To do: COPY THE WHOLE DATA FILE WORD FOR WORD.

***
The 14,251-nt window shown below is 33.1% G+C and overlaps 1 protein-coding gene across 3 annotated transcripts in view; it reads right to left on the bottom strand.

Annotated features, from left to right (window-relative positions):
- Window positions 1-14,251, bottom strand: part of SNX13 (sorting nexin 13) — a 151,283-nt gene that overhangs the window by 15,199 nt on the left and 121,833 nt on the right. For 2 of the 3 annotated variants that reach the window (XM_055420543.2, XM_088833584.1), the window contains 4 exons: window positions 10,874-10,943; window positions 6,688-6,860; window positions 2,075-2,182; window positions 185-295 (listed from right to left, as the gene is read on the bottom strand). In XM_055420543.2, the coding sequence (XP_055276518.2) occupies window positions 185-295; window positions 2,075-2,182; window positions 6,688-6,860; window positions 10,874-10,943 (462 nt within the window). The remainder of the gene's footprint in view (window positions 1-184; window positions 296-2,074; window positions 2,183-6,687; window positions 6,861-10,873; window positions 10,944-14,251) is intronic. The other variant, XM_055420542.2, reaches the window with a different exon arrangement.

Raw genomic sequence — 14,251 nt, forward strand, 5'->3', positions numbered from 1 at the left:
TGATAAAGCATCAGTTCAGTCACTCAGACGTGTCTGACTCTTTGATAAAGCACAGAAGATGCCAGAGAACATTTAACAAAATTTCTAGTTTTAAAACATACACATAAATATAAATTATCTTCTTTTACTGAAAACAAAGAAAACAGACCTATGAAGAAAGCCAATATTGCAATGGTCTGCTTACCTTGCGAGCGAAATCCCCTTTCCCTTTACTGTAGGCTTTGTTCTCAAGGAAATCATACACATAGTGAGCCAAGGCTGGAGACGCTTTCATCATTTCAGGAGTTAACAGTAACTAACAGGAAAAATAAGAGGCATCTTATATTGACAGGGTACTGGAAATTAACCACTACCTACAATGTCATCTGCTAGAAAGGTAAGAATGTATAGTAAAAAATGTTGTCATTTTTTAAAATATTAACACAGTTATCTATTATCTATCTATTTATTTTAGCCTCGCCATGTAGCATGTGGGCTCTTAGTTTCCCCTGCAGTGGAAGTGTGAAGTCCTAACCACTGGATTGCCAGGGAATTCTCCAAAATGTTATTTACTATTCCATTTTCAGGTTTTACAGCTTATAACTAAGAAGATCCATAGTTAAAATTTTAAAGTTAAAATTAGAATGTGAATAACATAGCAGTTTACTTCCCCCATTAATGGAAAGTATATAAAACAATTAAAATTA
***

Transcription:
The 14,251-nt window shown below is 33.1% G+C and overlaps 1 protein-coding gene across 3 annotated transcripts in view; it reads right to left on the bottom strand.

Annotated features, from left to right (window-relative positions):
- Window positions 1-14,251, bottom strand: part of SNX13 (sorting nexin 13) — a 151,283-nt gene that overhangs the window by 15,199 nt on the left and 121,833 nt on the right. For 2 of the 3 annotated variants that reach the window (XM_055420543.2, XM_088833584.1), the window contains 4 exons: window positions 10,874-10,943; window positions 6,688-6,860; window positions 2,075-2,182; window positions 185-295 (listed from right to left, as the gene is read on the bottom strand). In XM_055420543.2, the coding sequence (XP_055276518.2) occupies window positions 185-295; window positions 2,075-2,182; window positions 6,688-6,860; window positions 10,874-10,943 (462 nt within the window). The remainder of the gene's footprint in view (window positions 1-184; window positions 296-2,074; window positions 2,183-6,687; window positions 6,861-10,873; window positions 10,944-14,251) is intronic. The other variant, XM_055420542.2, reaches the window with a different exon arrangement.

Raw genomic sequence — 14,251 nt, forward strand, 5'->3', positions numbered from 1 at the left:
TGATAAAGCATCAGTTCAGTCACTCAGACGTGTCTGACTCTTTGATAAAGCACAGAAGATGCCAGAGAACATTTAACAAAATTTCTAGTTTTAAAACATACACATAAATATAAATTATCTTCTTTTACTGAAAACAAAGAAAACAGACCTATGAAGAAAGCCAATATTGCAATGGTCTGCTTACCTTGCGAGCGAAATCCCCTTTCCCTTTACTGTAGGCTTTGTTCTCAAGGAAATCATACACATAGTGAGCCAAGGCTGGAGACGCTTTCATCATTTCAGGAGTTAACAGTAACTAACAGGAAAAATAAGAGGCATCTTATATTGACAGGGTACTGGAAATTAACCACTACCTACAATGTCATCTGCTAGAAAGGTAAGAATGTATAGTAAAAAATGTTGTCATTTTTTAAAATATTAACACAGTTATCTATTATCTATCTATTTATTTTAGCCTCGCCATGTAGCATGTGGGCTCTTAGTTTCCCCTGCAGTGGAAGTGTGAAGTCCTAACCACTGGATTGCCAGGGAATTCTCCAAAATGTTATTTACTATTCCATTTTCAGGTTTTACAGCTTATAACTAAGAAGATCCATAGTTAAAATTTTAAAGTTAAAATTAGAATGTGAATAACATAGCAGTTTACTTCCCCCATTAATGGAAAGTATATAAAACAATTAAAATTA